Scholar: Manuel Retana
Major: Mechanical Engineering
Faculty Mentors: Dr. Miles Greiner & Dr. Mustafa Hadj-Nacer
Research Topic: Evaporation Model Development for Forced Helium Dehydration Process of Used Nuclear Fuel Canister
Abstract: After being used, nuclear fuel assemblies are stored in a water pool for some period of time, then transferred to a canister underwater. The canister is then lifted and drained. Some water may remain at the bottom and in the crevices of the canister. Essentially, all water and moisture should be removed to prevent corrosion and/or formation of a combustible mixture of hydrogen and oxygen in the canister. Forced Helium Dehydration (FHD) is a process used for high burnup fuel in which heated helium is circulated through the canister to evaporate and remove moisture. The objective is to determine the amount of water remaining in the canister after FHD. In this work, a geometrically-accurate, three-dimensional CFD model of a nuclear fuel canister is created to simulate FHD. ANSYS/Fluent CFD code provides a multiphase heat and mass transfer analysis to assess if FHD meets dryness requirements imposed by the U.S. NRC before the canisters are approved for long-term storage. The phase change model needs to consider model boiling, free surface evaporation, diffusion, and condensation to accurately simulate FHD. First, a simple 3D model of a nuclear fuel assembly with a 3×3 array of heated rods is created. This model is used to test the developed evaporation model as it does not require many simulation efforts (500,000 elements). Then, once the evaporation model is validated, it will be applied to a 1/8th full scale model (60 million elements) of a nuclear fuel canister. A User Defined Function (UDF) will be used to apply the evaporation model to the simulations. Currently, both the 3×3 and the 1/8th models have been completed and verified. The evaporation model will be completed and validated against analytical results. Finally, the evaporation model will be applied to the 1/8th model to simulate FHD and estimate the remaining amount of water.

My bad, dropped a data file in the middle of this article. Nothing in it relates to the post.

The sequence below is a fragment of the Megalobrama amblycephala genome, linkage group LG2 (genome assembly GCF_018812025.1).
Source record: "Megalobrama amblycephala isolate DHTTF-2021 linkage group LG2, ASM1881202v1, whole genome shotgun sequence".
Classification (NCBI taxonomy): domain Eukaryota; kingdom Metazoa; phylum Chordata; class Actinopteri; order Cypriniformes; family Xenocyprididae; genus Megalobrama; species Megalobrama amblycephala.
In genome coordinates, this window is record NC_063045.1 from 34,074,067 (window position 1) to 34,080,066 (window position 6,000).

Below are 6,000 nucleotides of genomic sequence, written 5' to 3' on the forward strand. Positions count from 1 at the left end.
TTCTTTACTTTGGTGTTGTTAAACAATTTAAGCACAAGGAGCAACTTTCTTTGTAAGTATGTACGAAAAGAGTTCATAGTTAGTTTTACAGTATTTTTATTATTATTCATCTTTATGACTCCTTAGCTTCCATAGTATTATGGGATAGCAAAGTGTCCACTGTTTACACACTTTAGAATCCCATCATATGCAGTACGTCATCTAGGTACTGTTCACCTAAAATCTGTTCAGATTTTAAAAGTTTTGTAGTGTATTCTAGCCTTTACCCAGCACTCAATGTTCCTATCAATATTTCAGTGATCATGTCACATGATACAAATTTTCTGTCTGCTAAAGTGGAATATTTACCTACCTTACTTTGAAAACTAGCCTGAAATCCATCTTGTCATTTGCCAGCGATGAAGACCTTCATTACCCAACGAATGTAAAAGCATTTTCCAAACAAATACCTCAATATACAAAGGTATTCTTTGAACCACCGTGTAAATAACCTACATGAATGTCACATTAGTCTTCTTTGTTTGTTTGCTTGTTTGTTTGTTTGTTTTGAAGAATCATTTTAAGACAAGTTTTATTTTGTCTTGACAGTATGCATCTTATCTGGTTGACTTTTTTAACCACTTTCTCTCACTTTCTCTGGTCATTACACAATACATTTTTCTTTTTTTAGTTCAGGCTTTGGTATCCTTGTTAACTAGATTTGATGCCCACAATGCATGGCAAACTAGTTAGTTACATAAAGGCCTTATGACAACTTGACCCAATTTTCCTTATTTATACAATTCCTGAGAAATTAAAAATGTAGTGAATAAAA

New Scholar: 2016 cohort
Graduating with a Baccalaureate Degree: 2017